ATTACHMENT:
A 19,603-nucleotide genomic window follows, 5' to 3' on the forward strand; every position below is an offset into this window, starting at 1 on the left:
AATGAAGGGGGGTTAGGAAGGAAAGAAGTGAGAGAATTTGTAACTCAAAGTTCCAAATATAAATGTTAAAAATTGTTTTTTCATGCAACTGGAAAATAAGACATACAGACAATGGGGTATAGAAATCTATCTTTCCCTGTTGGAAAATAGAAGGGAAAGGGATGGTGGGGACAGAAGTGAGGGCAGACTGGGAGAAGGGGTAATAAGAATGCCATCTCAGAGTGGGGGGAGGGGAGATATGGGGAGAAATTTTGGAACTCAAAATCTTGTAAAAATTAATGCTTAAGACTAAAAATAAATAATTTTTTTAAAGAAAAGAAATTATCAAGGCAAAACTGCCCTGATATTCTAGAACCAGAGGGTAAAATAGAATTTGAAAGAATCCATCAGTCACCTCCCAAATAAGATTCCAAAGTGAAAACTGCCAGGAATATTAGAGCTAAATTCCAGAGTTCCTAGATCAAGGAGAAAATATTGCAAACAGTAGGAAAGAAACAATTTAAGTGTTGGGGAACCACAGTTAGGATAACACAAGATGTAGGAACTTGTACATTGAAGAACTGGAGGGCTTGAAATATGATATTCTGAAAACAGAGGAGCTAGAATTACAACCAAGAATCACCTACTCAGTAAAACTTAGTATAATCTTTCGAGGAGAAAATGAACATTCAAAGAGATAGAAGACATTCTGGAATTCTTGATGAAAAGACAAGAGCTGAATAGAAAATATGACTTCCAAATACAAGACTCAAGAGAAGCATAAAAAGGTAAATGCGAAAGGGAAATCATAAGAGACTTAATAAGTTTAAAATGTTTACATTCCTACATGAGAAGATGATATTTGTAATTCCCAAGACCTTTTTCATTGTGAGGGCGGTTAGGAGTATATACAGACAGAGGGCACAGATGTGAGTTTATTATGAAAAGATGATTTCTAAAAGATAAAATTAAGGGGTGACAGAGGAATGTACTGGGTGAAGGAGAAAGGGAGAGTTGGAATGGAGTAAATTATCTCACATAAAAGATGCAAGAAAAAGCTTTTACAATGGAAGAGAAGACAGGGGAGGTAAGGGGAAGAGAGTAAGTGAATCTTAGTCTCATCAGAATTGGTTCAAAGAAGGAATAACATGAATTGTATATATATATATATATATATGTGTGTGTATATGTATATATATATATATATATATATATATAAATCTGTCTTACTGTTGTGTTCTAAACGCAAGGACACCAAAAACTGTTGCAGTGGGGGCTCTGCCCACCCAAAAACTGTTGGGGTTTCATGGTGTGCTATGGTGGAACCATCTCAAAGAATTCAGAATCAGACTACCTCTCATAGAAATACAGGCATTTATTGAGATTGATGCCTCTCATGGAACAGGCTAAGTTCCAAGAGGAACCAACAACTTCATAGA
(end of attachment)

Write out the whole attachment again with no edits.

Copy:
A 19,603-nucleotide genomic window follows, 5' to 3' on the forward strand; every position below is an offset into this window, starting at 1 on the left:
AATGAAGGGGGGTTAGGAAGGAAAGAAGTGAGAGAATTTGTAACTCAAAGTTCCAAATATAAATGTTAAAAATTGTTTTTTCATGCAACTGGAAAATAAGACATACAGACAATGGGGTATAGAAATCTATCTTTCCCTGTTGGAAAATAGAAGGGAAAGGGATGGTGGGGACAGAAGTGAGGGCAGACTGGGAGAAGGGGTAATAAGAATGCCATCTCAGAGTGGGGGGAGGGGAGATATGGGGAGAAATTTTGGAACTCAAAATCTTGTAAAAATTAATGCTTAAGACTAAAAATAAATAATTTTTTTAAAGAAAAGAAATTATCAAGGCAAAACTGCCCTGATATTCTAGAACCAGAGGGTAAAATAGAATTTGAAAGAATCCATCAGTCACCTCCCAAATAAGATTCCAAAGTGAAAACTGCCAGGAATATTAGAGCTAAATTCCAGAGTTCCTAGATCAAGGAGAAAATATTGCAAACAGTAGGAAAGAAACAATTTAAGTGTTGGGGAACCACAGTTAGGATAACACAAGATGTAGGAACTTGTACATTGAAGAACTGGAGGGCTTGAAATATGATATTCTGAAAACAGAGGAGCTAGAATTACAACCAAGAATCACCTACTCAGTAAAACTTAGTATAATCTTTCGAGGAGAAAATGAACATTCAAAGAGATAGAAGACATTCTGGAATTCTTGATGAAAAGACAAGAGCTGAATAGAAAATATGACTTCCAAATACAAGACTCAAGAGAAGCATAAAAAGGTAAATGCGAAAGGGAAATCATAAGAGACTTAATAAGTTTAAAATGTTTACATTCCTACATGAGAAGATGATATTTGTAATTCCCAAGACCTTTTTCATTGTGAGGGCGGTTAGGAGTATATACAGACAGAGGGCACAGATGTGAGTTTATTATGAAAAGATGATTTCTAAAAGATAAAATTAAGGGGTGACAGAGGAATGTACTGGGTGAAGGAGAAAGGGAGAGTTGGAATGGAGTAAATTATCTCACATAAAAGATGCAAGAAAAAGCTTTTACAATGGAAGAGAAGACAGGGGAGGTAAGGGGAAGAGAGTAAGTGAATCTTAGTCTCATCAGAATTGGTTCAAAGAAGGAATAACATGAATTGTATATATATATATATATATATGTGTGTGTATATGTATATATATATATATATATATATATATAAATCTGTCTTACTGTTGTGTTCTAAACGCAAGGACACCAAAAACTGTTGCAGTGGGGGCTCTGCCCACCCAAAAACTGTTGGGGTTTCATGGTGTGCTATGGTGGAACCATCTCAAAGAATTCAGAATCAGACTACCTCTCATAGAAATACAGGCATTTATTGAGATTGATGCCTCTCATGGAACAGGCTAAGTTCCAAGAGGAACCAACAACTTCATAGA